At a party this past weekend, when things were winding down, I noticed one of my close gay friends had retreated to his cell phone — an annoying yet inevitable habit among my single twentysomething friends. I just assumed he was drunk and wanted to browse Grindr, the gay “dating” app that gets you geolocationally laid with a few pics and platitudes, but he told me he was instead on Tinder — an app I’d never heard of two weeks ago (even though Jenna Wortham blogged about it recently in the Times, noting it launched in October). In the last month, it seems to have become the pretty young thing of urban-minded dating apps. Everyone I know is suddenly talking about it.
Judging from what happened next at the party, I can see why: My friend put his phone on the table and a small cluster of people gathered around, guys and girls, married and single. Tinder is basically Hot or Not — the insidious early-aughts game that allowed you to vote on someone’s attractiveness — but with sweeter intentions. You upload three or four photos from your Facebook page, and then others (men, women, it’s open-season here so long as you choose your own preferences) who have done the same are displayed on your screen one by one. You swipe through them, approving or denying. You can only chat and exchange contact details if you both are into it, otherwise it stays anonymous. In either case, it’s basically a party game, with a pleasing design, curly typefaces, and non-threatening levels of competition or commitment.
Here is, for the first time, a dating app that has the same sense of lightness and fun inherent to picking up someone in a bar or flirting on the train. It has the ease and shallow leanings of Grindr (at the end of the day, you’re judging someone’s pre-chosen photos) without the straight-up sexual appetite; you don’t want to watch your friends browse Grindr in the same way you don’t want to watch your friends have sex. Like Grouper, a group-dating site that was popular among New York straight singles last year, Tinder links to Facebook for photos and names, but doesn’t publish any information on the site, so you get authenticity and identity verification without revealing to your whole newsfeed that you’re looking for a date. And unlike OkCupid or Match or any of the 1.0 dating sites, you don’t have to worry about being creeped on by someone you’d never have any intention of seeing (or sleeping with) had you encountered them in real life. It’s not surprising to hear that one of the founders, in contrast to all other dating apps, is a woman.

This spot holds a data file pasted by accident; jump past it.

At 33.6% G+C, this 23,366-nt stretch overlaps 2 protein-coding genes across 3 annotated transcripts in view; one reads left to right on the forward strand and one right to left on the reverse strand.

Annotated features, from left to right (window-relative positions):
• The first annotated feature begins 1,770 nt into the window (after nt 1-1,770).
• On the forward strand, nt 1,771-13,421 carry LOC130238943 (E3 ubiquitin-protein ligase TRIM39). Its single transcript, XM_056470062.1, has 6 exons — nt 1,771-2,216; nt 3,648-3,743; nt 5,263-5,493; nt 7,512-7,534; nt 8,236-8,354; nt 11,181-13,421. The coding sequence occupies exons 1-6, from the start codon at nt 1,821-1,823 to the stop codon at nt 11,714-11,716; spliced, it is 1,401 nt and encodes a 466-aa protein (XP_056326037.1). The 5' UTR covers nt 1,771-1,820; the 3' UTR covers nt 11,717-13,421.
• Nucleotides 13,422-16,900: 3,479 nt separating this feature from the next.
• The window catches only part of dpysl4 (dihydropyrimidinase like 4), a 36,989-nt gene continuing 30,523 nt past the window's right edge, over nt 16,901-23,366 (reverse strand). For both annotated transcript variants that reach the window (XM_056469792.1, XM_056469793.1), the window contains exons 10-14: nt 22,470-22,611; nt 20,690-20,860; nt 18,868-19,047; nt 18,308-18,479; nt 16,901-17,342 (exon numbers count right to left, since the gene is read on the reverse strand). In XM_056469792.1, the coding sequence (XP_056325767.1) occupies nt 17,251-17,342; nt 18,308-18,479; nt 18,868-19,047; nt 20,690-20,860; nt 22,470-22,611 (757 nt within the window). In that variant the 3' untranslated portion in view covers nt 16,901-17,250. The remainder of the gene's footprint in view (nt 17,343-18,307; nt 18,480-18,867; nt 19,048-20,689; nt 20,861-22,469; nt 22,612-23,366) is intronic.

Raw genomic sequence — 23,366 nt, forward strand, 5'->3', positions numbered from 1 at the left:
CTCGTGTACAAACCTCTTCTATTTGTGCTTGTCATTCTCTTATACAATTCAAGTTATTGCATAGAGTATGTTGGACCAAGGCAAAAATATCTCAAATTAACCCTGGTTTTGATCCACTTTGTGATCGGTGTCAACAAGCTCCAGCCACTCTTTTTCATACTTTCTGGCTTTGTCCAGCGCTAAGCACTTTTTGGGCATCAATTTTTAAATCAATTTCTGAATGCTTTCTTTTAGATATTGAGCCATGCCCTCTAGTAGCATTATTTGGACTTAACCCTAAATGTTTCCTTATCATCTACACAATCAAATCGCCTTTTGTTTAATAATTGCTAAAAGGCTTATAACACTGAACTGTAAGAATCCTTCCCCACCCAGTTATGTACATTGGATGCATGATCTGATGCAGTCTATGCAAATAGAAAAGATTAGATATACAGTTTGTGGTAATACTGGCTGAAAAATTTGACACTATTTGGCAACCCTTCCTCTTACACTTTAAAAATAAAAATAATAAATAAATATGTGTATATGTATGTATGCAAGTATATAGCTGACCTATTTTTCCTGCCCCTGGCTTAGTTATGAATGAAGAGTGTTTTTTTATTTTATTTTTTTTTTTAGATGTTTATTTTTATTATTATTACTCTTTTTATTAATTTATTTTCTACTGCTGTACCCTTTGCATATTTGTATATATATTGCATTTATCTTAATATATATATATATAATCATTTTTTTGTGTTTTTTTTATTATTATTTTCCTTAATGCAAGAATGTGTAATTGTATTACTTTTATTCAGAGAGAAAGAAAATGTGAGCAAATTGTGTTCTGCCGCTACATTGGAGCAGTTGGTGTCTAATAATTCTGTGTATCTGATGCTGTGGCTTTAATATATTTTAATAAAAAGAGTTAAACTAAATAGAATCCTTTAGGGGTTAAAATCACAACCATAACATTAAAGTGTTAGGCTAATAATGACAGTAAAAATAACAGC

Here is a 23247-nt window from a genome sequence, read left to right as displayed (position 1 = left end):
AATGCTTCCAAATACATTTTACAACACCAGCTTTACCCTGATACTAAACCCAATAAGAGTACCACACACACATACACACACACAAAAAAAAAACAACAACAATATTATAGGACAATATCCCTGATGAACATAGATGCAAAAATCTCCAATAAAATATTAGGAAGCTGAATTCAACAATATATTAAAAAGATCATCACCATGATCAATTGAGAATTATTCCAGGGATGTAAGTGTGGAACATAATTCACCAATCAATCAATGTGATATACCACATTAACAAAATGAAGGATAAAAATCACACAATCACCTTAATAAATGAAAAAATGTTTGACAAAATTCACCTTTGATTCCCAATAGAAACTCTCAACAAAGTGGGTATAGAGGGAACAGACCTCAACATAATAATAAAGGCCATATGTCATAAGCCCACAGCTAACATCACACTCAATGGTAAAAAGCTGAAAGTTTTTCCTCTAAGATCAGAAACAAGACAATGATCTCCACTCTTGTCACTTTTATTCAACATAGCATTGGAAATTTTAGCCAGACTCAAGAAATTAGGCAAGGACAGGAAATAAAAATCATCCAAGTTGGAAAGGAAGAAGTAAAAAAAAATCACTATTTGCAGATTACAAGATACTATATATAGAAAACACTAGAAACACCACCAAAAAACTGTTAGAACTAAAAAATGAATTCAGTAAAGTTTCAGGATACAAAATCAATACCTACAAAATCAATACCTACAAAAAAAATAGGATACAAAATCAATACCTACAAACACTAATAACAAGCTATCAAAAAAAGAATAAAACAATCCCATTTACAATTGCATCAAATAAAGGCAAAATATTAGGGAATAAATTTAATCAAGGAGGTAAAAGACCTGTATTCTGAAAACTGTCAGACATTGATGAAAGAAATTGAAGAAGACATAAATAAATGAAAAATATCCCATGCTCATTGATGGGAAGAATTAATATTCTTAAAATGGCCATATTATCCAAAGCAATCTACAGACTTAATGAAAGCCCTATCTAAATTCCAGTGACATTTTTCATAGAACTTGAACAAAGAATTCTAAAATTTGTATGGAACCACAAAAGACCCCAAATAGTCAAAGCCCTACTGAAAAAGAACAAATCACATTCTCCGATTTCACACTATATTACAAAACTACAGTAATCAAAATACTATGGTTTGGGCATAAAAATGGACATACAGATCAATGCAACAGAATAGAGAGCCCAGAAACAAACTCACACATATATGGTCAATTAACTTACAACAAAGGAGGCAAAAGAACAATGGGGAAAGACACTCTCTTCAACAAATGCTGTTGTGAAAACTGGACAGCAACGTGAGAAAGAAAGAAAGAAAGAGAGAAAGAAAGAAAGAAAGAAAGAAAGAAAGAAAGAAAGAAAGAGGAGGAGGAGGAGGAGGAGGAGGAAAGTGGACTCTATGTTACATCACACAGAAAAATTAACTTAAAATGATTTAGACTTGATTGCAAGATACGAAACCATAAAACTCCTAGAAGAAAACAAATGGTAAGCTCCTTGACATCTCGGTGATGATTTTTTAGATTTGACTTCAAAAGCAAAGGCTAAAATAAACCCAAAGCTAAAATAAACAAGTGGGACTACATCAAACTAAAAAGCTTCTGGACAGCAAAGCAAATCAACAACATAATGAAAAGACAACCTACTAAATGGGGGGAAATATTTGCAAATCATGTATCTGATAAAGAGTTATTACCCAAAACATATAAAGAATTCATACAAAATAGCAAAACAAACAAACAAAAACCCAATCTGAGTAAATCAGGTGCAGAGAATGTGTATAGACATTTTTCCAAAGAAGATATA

A female friend of mine down in D.C. told me about an e-mail she got this week from one of her friends, extolling the virtues of the program, and the fact that it felt great to sit and judge and/or trade compliments with complete strangers, ones you might want to chat with privately and meet in person. Just like dating, Tinder actually seems to be working for all sorts of people — gay, straight, bi, whatever — in a way that’s eluded all other similar sites. If Grindr is for gay men, and Blendr is “Grindr for women,” and eHarmony, etc. is the digitalization of matchmaking, then Tinder is just an online version of IRL dating: You’re a lot more likely to go for it when you get to laugh about it with friends, too.